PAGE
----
The upper part of the shingle shown in FIG. 3 is preserved as an overlap portion 24 as is the shingle of FIG. 1 thereby distinguishing it from the portion 26 which carries the array of solar cells 12. As illustrated, the portion 24 may be overlaid with other similar shingles, 10' and 10" which carry similar elements indicated by prime and double prime numbers respectively. It is contemplated that the junctions 32 and 36 may be in the portion 24 for protection.

It will be apparent from FIGS. 1 and 3 that the shingles 10 may be handled in much the same manner as ordinary roofing shingles and may indeed be of substantially the same dimensions. Accordingly, one may, if so desired, use the solar cell shingles on a portion of the roof and ordinary shingles on the remainder of the roof nailing them over the overlap portion or alternatively arranging the solar cell shingles over the overlap portion of an ordinary roofing shingle or interchanging them as may be desired to cover a specific area or proportion of the roof with the solar cell array shingles. As illustrated, electrical connections to the cells are brought out in a series parallel arrangement but it is obvious that other electrical connection arrangements, either all series, all parallel or different series parallel arrangements may be employed.

Referring now to FIGS. 4 and 5, the shingle 40 may be constructed of the same materials and thicknesses as described above for the shingle 10. The solar cells 42 may be mounted in the same fashion and an overlap area 44 may be left free of cells to serve the same function. In forming the shingles 40, a locking tab 46 is provided on the outer surface connected to the shingle at about the line between the overlap and solar cell array portions 44 and 45, preferably overlapping just into the cell portion 45, but not covering any cells 42. At the bottom of the shingle 40 on the unexposed side, a complementary hooked or folded over portion 48 is provided so that when the roof is being laid with the solar cell shingles such as 40 the hooked portions 48 may engage the tabs 46 to restrain the shingles from being blown upward and to prevent the wind from disturbing them. In this instance, a male connector 50 is brought out at one side but in the overlap area of the tab 46 so that it is covered and well-protected when the shingles are laid in the ordinary fashion with the succeeding rows displaced to cover the joint side-by-side shingles.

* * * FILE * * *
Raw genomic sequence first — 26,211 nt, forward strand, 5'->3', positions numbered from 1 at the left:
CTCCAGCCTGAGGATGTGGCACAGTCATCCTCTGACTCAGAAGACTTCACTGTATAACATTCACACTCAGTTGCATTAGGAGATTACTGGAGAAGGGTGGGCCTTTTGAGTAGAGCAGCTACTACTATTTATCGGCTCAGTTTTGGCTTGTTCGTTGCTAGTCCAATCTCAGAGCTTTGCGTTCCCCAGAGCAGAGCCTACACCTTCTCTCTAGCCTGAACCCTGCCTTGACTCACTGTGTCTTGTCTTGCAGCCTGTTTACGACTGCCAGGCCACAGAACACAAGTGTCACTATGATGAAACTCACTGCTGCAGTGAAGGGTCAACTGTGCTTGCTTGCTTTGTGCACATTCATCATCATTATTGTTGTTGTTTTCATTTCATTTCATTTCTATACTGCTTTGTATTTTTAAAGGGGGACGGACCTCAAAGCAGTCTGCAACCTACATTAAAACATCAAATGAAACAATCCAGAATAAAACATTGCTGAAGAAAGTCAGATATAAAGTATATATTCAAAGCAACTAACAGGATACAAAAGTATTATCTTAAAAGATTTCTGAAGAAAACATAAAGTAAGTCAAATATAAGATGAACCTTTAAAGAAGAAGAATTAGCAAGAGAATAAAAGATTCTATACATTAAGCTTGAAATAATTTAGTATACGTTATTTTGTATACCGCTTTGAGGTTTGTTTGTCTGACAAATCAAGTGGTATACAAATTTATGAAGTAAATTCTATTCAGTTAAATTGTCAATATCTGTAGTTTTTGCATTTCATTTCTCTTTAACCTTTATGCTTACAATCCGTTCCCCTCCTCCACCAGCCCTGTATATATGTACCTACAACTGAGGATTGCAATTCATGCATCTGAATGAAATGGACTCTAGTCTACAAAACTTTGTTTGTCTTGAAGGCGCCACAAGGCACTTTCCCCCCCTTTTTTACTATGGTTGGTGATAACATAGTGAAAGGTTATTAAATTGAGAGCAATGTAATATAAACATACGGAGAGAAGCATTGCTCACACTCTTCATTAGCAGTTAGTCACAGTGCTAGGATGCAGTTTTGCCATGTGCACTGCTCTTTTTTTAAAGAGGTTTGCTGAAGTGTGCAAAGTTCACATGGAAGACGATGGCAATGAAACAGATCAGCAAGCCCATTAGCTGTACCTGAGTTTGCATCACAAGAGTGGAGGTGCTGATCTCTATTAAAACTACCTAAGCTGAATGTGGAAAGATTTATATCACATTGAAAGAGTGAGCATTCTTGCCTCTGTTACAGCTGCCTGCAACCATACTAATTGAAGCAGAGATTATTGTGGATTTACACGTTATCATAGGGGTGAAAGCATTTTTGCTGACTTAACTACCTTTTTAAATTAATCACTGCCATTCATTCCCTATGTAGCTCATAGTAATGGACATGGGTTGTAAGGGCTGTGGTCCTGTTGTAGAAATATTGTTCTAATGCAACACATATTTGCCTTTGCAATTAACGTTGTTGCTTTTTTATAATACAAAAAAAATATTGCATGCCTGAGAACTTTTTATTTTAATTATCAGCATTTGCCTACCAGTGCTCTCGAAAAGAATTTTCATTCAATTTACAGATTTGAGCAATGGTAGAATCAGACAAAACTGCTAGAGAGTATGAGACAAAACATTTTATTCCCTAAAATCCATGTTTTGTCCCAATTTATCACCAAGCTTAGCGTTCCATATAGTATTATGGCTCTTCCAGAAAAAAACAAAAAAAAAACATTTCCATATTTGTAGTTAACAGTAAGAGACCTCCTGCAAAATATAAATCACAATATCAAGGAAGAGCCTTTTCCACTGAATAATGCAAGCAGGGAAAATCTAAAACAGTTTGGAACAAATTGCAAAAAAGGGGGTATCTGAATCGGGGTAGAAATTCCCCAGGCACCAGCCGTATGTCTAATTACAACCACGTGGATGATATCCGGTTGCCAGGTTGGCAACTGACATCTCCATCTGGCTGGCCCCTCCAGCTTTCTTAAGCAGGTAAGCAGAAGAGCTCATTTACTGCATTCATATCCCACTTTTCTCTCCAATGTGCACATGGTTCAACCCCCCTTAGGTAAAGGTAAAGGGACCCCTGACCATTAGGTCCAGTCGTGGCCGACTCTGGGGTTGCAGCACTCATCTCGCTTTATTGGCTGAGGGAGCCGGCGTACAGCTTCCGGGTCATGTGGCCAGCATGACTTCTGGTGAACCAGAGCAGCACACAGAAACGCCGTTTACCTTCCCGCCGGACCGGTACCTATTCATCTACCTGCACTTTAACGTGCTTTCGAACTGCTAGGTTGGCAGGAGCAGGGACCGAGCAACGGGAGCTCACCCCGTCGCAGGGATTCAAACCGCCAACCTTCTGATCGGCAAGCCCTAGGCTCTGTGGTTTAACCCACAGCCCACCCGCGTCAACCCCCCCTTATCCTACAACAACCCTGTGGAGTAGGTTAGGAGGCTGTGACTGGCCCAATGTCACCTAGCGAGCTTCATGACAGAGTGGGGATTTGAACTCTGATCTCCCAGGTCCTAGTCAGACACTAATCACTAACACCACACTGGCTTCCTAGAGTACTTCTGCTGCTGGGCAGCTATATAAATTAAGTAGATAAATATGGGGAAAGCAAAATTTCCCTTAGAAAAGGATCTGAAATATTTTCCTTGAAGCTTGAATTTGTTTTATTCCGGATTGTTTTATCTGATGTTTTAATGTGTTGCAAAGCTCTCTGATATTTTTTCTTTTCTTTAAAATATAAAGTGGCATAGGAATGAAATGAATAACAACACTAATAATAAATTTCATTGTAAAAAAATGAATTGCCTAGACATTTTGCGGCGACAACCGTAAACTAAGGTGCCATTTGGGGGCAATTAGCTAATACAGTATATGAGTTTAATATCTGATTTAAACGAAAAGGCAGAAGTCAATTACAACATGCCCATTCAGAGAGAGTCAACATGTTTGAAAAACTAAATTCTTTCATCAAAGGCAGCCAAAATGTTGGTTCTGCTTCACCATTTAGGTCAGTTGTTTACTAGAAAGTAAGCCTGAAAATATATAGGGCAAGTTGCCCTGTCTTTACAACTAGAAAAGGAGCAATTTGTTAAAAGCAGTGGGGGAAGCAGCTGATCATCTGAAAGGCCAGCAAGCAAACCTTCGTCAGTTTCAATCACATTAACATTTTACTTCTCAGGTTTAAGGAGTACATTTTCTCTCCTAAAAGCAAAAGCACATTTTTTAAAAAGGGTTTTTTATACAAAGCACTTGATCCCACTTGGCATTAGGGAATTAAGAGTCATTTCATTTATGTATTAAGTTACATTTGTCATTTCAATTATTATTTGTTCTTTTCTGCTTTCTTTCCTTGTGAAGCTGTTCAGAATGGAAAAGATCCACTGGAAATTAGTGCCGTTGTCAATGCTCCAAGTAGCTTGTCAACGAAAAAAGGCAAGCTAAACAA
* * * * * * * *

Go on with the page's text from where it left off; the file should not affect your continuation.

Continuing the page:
It will be apparent from the foregoing that a solar cell shingle according to the invention has the advantages of providing a shingle which may be used and applied in a substantially conventional manner and retains the advantages of an efficient solar cell array.


1. A solar cell shingle comprising a substrate having a cell portion and an adjacent overlap portion, an array of electrically interconnected solar cells mounted on said cell portion and connected to connectors on said shingle, whereby a like shingle may be arranged in overlapping relation on said overlap portion leaving said cells exposed.

2. A shingle as claimed in claim 1, said connectors comprising a male connector and a female connector.

3. A shingle as claimed in claim 1, said connectors comprising a male connector on one side edge of the shingle and a female connector on the other side edge of the shingle for interconnection to like shingles.

4. A shingle as claimed in claim 1, said connections leading to connector pads at the top edge of the overlap portion of said shingle.

5. The shingle as claimed in claim 4, and in combination therewith a connector strip having a channel and means for contacting said connector pads.

6. A solar cell shingle comprising a roofing material, an array of solar cells mounted on a first portion of said shingle, and a second portion of said shingle for receiving the overlap of a similar shingle.

Referenced Cited
U.S. Patent Documents
3087309 April 1963 Toulmin, Jr.
3369939 February 1968 Myer
3769091 October 1973 Leinkram et al.
3841302 February 1974 Falbel
Patent History
Patent number: 4040867
Type: Grant
Filed: Aug 24, 1976
Date of Patent: Aug 9, 1977
Assignee: The United States of America as represented by the Administrator of the National Aeronautics and Space Administration (Washington, DC)
Inventors: Americo F. Forestieri (Berea, OH), Anthony F. Ratajczak (Medina, OH), Leroy G. Sidorak (Brookpark, OH)
Primary Examiner: John H. Mack
Assistant Examiner: Aaron Weisstuch
Attorneys: N. T. Musial, G. E. Shook, J. R. Manning
Application Number: 5/717,319
Current U.S. Class: 136/89P; 52/173R; Lapped Multiplanar Surfacing; E.g., Shingle Type (52/518); 136/89AC
International Classification: H01L 3104; E04D 100;